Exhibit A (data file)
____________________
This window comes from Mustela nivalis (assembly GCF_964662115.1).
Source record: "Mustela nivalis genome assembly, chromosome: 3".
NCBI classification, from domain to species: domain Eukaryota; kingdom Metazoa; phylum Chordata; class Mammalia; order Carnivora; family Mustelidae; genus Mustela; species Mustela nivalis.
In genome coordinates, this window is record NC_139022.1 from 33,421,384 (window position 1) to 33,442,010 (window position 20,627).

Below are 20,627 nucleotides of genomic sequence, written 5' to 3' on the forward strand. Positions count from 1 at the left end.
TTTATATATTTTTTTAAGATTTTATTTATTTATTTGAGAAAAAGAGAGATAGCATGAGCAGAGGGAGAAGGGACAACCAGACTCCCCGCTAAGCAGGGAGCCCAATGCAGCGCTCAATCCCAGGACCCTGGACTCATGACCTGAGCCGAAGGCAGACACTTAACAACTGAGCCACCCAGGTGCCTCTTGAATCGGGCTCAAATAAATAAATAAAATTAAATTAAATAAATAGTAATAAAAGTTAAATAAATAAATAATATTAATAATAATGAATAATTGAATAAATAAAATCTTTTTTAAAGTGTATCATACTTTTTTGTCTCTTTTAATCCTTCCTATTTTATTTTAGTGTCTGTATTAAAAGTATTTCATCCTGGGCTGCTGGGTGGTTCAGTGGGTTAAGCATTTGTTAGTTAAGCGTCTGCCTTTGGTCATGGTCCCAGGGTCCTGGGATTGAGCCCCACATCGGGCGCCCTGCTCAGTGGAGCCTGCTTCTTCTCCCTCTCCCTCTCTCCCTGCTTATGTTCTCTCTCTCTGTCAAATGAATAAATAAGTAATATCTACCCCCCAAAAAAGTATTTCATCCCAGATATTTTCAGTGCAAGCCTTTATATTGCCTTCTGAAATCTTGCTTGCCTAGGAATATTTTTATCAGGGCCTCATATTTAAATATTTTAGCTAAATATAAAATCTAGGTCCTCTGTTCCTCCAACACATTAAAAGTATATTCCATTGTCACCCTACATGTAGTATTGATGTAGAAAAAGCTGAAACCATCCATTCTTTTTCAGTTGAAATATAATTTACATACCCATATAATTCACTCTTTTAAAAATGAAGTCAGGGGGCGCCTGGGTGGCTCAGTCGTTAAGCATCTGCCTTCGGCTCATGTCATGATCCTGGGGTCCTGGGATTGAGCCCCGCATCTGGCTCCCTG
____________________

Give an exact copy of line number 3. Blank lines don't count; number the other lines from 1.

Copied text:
NCBI classification, from domain to species: domain Eukaryota; kingdom Metazoa; phylum Chordata; class Mammalia; order Carnivora; family Mustelidae; genus Mustela; species Mustela nivalis.